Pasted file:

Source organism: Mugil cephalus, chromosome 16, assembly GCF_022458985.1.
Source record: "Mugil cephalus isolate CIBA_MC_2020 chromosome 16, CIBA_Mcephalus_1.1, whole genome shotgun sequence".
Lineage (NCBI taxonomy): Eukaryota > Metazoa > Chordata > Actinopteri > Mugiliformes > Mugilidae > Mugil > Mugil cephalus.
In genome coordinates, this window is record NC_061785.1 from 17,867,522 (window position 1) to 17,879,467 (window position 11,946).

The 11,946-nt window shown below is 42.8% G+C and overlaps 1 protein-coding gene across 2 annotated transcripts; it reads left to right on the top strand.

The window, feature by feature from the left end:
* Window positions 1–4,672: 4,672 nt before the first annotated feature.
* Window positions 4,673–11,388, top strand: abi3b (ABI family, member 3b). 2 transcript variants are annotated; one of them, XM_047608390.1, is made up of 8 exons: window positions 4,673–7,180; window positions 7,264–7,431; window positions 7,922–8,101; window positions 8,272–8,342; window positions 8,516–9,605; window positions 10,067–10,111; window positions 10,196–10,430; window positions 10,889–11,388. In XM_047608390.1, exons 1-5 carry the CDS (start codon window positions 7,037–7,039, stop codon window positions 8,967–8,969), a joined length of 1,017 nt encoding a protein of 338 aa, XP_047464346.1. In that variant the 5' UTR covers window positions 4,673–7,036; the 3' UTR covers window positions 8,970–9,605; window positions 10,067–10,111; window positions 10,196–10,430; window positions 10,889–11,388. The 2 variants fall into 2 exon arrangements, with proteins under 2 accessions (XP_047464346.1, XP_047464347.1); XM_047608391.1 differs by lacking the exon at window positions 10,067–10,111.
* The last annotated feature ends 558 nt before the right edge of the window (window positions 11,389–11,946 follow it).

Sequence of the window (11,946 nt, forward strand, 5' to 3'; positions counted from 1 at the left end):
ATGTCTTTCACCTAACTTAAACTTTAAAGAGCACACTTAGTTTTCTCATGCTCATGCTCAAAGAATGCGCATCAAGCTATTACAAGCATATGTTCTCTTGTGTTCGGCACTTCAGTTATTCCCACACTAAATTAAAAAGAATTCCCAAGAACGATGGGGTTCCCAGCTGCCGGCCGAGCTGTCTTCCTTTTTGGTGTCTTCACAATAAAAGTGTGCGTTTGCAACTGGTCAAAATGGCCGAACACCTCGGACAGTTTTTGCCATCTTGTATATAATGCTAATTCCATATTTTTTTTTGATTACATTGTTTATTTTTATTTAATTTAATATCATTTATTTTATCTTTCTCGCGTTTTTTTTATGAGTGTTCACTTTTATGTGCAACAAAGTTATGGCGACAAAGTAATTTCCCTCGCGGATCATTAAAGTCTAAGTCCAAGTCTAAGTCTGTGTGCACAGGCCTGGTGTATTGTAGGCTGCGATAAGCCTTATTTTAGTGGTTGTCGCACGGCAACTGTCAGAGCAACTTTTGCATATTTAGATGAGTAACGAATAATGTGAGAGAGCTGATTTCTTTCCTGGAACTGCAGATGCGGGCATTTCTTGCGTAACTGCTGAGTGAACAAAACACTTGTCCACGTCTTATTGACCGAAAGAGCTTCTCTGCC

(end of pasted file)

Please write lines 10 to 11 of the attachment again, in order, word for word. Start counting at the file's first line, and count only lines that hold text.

Sequence of the window (11,946 nt, forward strand, 5' to 3'; positions counted from 1 at the left end):
ATGTCTTTCACCTAACTTAAACTTTAAAGAGCACACTTAGTTTTCTCATGCTCATGCTCAAAGAATGCGCATCAAGCTATTACAAGCATATGTTCTCTTGTGTTCGGCACTTCAGTTATTCCCACACTAAATTAAAAAGAATTCCCAAGAACGATGGGGTTCCCAGCTGCCGGCCGAGCTGTCTTCCTTTTTGGTGTCTTCACAATAAAAGTGTGCGTTTGCAACTGGTCAAAATGGCCGAACACCTCGGACAGTTTTTGCCATCTTGTATATAATGCTAATTCCATATTTTTTTTTGATTACATTGTTTATTTTTATTTAATTTAATATCATTTATTTTATCTTTCTCGCGTTTTTTTTATGAGTGTTCACTTTTATGTGCAACAAAGTTATGGCGACAAAGTAATTTCCCTCGCGGATCATTAAAGTCTAAGTCCAAGTCTAAGTCTGTGTGCACAGGCCTGGTGTATTGTAGGCTGCGATAAGCCTTATTTTAGTGGTTGTCGCACGGCAACTGTCAGAGCAACTTTTGCATATTTAGATGAGTAACGAATAATGTGAGAGAGCTGATTTCTTTCCTGGAACTGCAGATGCGGGCATTTCTTGCGTAACTGCTGAGTGAACAAAACACTTGTCCACGTCTTATTGACCGAAAGAGCTTCTCTGCC